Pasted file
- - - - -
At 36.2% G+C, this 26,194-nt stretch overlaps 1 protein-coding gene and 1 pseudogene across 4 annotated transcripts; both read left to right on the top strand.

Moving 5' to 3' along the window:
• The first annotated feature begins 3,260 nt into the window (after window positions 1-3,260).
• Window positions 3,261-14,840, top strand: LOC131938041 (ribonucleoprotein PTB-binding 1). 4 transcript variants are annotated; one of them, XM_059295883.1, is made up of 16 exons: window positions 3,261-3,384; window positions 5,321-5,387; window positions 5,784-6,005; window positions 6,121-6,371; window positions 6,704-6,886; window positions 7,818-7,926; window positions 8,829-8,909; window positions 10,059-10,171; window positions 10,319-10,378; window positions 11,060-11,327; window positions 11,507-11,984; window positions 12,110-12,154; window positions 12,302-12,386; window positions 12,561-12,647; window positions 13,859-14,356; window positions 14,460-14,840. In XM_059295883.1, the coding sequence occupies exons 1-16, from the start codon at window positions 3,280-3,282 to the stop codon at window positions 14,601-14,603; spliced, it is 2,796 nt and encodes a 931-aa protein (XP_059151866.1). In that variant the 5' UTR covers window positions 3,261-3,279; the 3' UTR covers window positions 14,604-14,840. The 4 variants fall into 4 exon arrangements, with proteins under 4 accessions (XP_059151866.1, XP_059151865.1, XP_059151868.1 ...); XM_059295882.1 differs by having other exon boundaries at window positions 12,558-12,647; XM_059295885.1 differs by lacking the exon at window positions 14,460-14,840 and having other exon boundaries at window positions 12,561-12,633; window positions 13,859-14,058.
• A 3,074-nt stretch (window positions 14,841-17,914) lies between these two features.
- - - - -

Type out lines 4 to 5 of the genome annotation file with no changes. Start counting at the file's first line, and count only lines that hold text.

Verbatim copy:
• Window positions 3,261-14,840, top strand: LOC131938041 (ribonucleoprotein PTB-binding 1). 4 transcript variants are annotated; one of them, XM_059295883.1, is made up of 16 exons: window positions 3,261-3,384; window positions 5,321-5,387; window positions 5,784-6,005; window positions 6,121-6,371; window positions 6,704-6,886; window positions 7,818-7,926; window positions 8,829-8,909; window positions 10,059-10,171; window positions 10,319-10,378; window positions 11,060-11,327; window positions 11,507-11,984; window positions 12,110-12,154; window positions 12,302-12,386; window positions 12,561-12,647; window positions 13,859-14,356; window positions 14,460-14,840. In XM_059295883.1, the coding sequence occupies exons 1-16, from the start codon at window positions 3,280-3,282 to the stop codon at window positions 14,601-14,603; spliced, it is 2,796 nt and encodes a 931-aa protein (XP_059151866.1). In that variant the 5' UTR covers window positions 3,261-3,279; the 3' UTR covers window positions 14,604-14,840. The 4 variants fall into 4 exon arrangements, with proteins under 4 accessions (XP_059151866.1, XP_059151865.1, XP_059151868.1 ...); XM_059295882.1 differs by having other exon boundaries at window positions 12,558-12,647; XM_059295885.1 differs by lacking the exon at window positions 14,460-14,840 and having other exon boundaries at window positions 12,561-12,633; window positions 13,859-14,058.
• A 3,074-nt stretch (window positions 14,841-17,914) lies between these two features.